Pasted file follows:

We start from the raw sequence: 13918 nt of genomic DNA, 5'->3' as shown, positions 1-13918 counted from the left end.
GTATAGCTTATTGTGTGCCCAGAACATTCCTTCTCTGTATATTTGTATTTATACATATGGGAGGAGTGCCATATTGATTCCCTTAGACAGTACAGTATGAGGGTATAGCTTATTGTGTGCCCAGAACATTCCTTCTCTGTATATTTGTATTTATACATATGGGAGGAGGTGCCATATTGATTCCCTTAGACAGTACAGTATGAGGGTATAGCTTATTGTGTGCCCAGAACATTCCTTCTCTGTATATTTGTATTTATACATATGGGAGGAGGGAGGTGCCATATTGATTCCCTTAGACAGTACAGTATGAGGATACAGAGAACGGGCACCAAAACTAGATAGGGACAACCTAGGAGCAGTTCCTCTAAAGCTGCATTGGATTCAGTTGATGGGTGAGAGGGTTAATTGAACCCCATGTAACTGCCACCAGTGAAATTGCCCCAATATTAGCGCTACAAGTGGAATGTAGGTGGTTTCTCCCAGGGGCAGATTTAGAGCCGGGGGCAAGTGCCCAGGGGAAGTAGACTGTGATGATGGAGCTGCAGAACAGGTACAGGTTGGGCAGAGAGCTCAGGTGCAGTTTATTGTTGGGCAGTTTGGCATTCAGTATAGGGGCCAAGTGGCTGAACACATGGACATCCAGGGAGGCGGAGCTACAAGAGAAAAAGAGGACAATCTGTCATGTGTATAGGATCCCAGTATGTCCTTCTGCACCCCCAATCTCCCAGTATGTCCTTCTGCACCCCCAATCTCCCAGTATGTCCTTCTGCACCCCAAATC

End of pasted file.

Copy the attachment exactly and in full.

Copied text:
We start from the raw sequence: 13918 nt of genomic DNA, 5'->3' as shown, positions 1-13918 counted from the left end.
GTATAGCTTATTGTGTGCCCAGAACATTCCTTCTCTGTATATTTGTATTTATACATATGGGAGGAGTGCCATATTGATTCCCTTAGACAGTACAGTATGAGGGTATAGCTTATTGTGTGCCCAGAACATTCCTTCTCTGTATATTTGTATTTATACATATGGGAGGAGGTGCCATATTGATTCCCTTAGACAGTACAGTATGAGGGTATAGCTTATTGTGTGCCCAGAACATTCCTTCTCTGTATATTTGTATTTATACATATGGGAGGAGGGAGGTGCCATATTGATTCCCTTAGACAGTACAGTATGAGGATACAGAGAACGGGCACCAAAACTAGATAGGGACAACCTAGGAGCAGTTCCTCTAAAGCTGCATTGGATTCAGTTGATGGGTGAGAGGGTTAATTGAACCCCATGTAACTGCCACCAGTGAAATTGCCCCAATATTAGCGCTACAAGTGGAATGTAGGTGGTTTCTCCCAGGGGCAGATTTAGAGCCGGGGGCAAGTGCCCAGGGGAAGTAGACTGTGATGATGGAGCTGCAGAACAGGTACAGGTTGGGCAGAGAGCTCAGGTGCAGTTTATTGTTGGGCAGTTTGGCATTCAGTATAGGGGCCAAGTGGCTGAACACATGGACATCCAGGGAGGCGGAGCTACAAGAGAAAAAGAGGACAATCTGTCATGTGTATAGGATCCCAGTATGTCCTTCTGCACCCCCAATCTCCCAGTATGTCCTTCTGCACCCCCAATCTCCCAGTATGTCCTTCTGCACCCCAAATC